ZImbabwe’s embattled opposition group, the MDC, begins a three-day meeting tomorrow in the capital, Harare. For the first time, veteran opposition leader Morgan Tsvangirai is facing five challengers for the presidency of his party’s faction. Later, he will face off against rival Arthur Mutambara, who was elected MDC leader by another faction three weeks ago.
Professor Heneri Dzinotyiweyi heads the Harare-based think tank Zimbabwe Integrated Program. He told English to Africa reporter Ashenafi Abedje the party split may have resulted from a perception among some MDC leaders that “Tsvangirai might be another dictator who doesn’t listen to the view of the majority.” He says Tsvangirai’s continued leadership will depend on “how he handles the role of leading the party after the congress” and added, “This requires demonstrating to his critics that he does indeed listen and abide by majority views.”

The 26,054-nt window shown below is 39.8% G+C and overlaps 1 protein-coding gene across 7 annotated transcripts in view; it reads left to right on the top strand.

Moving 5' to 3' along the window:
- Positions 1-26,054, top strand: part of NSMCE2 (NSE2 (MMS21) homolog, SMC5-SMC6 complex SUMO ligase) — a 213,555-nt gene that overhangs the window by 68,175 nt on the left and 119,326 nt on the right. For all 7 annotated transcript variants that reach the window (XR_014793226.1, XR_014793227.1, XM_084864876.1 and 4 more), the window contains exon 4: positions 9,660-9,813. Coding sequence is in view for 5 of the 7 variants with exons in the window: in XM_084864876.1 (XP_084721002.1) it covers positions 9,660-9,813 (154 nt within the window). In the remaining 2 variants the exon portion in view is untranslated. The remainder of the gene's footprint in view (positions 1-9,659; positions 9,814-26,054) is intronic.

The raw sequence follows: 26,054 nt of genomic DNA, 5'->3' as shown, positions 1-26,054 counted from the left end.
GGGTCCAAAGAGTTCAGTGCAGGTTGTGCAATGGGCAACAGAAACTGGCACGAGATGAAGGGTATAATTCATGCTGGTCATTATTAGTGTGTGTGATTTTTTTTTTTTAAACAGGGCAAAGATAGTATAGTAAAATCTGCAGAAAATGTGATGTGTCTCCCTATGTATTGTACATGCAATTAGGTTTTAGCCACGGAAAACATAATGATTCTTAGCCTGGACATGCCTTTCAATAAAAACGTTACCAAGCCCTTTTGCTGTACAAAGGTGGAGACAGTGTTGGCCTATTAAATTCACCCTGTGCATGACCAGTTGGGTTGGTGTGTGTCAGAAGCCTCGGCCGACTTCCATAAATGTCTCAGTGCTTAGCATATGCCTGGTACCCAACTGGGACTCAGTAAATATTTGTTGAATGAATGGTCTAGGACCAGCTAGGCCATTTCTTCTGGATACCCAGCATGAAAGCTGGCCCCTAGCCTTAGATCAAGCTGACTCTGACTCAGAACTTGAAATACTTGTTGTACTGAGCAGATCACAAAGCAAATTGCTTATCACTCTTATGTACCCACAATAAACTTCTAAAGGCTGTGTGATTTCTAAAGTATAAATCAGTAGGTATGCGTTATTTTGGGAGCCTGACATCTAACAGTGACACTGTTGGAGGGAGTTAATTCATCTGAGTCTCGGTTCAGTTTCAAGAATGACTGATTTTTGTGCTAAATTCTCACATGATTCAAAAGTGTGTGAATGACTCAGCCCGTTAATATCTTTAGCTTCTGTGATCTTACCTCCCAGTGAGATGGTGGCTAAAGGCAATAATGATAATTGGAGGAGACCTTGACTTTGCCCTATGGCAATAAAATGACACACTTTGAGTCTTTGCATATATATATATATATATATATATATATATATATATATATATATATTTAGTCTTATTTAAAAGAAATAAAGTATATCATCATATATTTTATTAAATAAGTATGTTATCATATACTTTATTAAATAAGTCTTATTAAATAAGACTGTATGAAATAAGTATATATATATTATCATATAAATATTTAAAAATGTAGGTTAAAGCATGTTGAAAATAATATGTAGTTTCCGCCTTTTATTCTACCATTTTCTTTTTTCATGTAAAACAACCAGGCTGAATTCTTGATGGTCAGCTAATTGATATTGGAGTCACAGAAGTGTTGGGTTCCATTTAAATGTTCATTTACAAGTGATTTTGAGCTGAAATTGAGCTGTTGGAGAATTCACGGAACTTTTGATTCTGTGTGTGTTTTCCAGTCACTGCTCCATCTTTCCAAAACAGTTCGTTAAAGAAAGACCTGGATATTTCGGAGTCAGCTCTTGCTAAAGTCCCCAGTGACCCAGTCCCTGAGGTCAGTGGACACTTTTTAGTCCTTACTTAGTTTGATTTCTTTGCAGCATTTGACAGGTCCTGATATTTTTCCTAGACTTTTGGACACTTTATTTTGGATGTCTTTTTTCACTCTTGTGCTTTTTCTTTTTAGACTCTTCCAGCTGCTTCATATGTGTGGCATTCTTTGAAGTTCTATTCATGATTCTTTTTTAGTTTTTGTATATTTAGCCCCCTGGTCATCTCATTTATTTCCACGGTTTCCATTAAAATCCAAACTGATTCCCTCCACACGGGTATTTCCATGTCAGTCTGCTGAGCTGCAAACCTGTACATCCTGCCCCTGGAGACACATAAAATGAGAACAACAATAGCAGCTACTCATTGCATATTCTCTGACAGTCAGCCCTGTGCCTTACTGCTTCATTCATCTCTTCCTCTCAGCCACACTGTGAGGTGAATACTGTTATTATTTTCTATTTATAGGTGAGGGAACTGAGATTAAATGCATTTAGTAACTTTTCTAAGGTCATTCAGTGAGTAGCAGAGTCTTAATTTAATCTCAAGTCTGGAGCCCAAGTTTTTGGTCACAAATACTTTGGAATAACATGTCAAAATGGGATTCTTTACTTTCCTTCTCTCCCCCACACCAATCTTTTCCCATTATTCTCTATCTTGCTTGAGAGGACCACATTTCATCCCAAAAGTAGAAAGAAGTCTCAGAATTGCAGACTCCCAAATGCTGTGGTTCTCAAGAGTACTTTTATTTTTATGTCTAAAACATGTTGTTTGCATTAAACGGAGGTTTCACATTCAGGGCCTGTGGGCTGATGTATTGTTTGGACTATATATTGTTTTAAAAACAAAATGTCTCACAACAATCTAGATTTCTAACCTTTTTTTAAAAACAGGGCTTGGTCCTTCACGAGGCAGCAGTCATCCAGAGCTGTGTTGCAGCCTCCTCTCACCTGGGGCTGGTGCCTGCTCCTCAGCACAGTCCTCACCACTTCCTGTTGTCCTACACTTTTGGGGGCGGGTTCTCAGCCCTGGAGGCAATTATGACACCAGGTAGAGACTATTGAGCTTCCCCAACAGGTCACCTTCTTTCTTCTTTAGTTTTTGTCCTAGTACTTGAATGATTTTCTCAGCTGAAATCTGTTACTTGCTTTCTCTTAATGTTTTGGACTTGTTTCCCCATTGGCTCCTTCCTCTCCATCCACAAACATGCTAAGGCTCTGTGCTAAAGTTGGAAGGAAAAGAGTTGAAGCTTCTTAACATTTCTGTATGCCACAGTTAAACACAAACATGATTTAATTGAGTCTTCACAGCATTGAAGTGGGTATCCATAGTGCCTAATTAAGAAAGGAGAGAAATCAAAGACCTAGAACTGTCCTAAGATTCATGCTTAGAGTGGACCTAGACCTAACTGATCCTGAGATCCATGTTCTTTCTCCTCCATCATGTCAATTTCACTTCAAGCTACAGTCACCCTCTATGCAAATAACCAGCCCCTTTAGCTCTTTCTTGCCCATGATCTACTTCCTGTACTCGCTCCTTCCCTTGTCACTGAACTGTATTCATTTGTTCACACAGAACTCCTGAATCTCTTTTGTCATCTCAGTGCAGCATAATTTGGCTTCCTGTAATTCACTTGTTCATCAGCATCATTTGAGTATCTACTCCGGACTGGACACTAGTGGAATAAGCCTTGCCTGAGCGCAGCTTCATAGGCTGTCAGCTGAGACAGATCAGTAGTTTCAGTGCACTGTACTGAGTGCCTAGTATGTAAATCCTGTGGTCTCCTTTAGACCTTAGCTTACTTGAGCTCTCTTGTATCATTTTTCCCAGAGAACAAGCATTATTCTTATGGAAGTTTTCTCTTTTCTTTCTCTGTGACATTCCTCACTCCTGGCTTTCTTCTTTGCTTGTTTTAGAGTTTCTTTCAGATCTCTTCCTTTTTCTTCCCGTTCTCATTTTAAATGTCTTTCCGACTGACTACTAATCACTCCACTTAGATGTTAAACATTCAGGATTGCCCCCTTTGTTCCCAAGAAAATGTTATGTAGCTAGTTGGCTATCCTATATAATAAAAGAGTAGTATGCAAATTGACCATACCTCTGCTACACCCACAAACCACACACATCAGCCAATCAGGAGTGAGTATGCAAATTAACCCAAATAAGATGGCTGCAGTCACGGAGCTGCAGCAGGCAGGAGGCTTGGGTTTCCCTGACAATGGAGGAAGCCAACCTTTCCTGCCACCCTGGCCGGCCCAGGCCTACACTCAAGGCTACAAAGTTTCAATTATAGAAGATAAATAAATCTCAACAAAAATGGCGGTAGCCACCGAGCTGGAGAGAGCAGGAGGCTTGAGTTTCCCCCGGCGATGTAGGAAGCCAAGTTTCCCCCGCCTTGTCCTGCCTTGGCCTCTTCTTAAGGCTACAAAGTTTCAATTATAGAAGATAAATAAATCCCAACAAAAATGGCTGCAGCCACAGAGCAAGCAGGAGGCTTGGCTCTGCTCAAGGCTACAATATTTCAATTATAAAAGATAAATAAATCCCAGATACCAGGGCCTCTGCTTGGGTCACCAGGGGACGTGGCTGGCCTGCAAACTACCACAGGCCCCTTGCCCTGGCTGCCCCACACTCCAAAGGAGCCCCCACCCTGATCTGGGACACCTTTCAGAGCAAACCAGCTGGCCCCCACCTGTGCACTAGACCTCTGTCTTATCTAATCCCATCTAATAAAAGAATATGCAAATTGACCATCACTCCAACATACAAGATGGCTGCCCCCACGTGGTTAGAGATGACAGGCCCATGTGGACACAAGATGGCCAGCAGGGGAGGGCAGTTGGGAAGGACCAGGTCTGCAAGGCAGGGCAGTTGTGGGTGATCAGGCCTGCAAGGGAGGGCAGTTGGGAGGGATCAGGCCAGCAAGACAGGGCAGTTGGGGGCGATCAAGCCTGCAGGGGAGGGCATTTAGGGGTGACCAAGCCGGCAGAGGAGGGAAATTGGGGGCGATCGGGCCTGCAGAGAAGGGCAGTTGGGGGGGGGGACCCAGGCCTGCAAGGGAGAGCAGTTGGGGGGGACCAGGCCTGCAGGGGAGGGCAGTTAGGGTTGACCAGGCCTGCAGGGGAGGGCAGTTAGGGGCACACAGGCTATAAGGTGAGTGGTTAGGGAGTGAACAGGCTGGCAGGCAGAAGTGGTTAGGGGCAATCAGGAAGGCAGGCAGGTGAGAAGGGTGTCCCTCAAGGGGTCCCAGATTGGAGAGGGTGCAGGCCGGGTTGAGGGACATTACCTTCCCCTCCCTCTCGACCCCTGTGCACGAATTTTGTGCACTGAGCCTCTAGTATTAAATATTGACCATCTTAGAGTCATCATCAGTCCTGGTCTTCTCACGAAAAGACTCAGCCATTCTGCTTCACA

The MDC once posed the biggest challenge to President Robert Mugabe's rule, but it split late last year over Mr. Tsvangirai's decision to boycott Senate elections. Professor Dzinotyiweyi says the ongoing leadership squabble has seriously eroded the MDC’s standing among Zimbabweans. He says to regain some of its lost credibility, the party needs to avoid the bickering and “directly focus on issues pertinent to ordinary Zimbabweans.”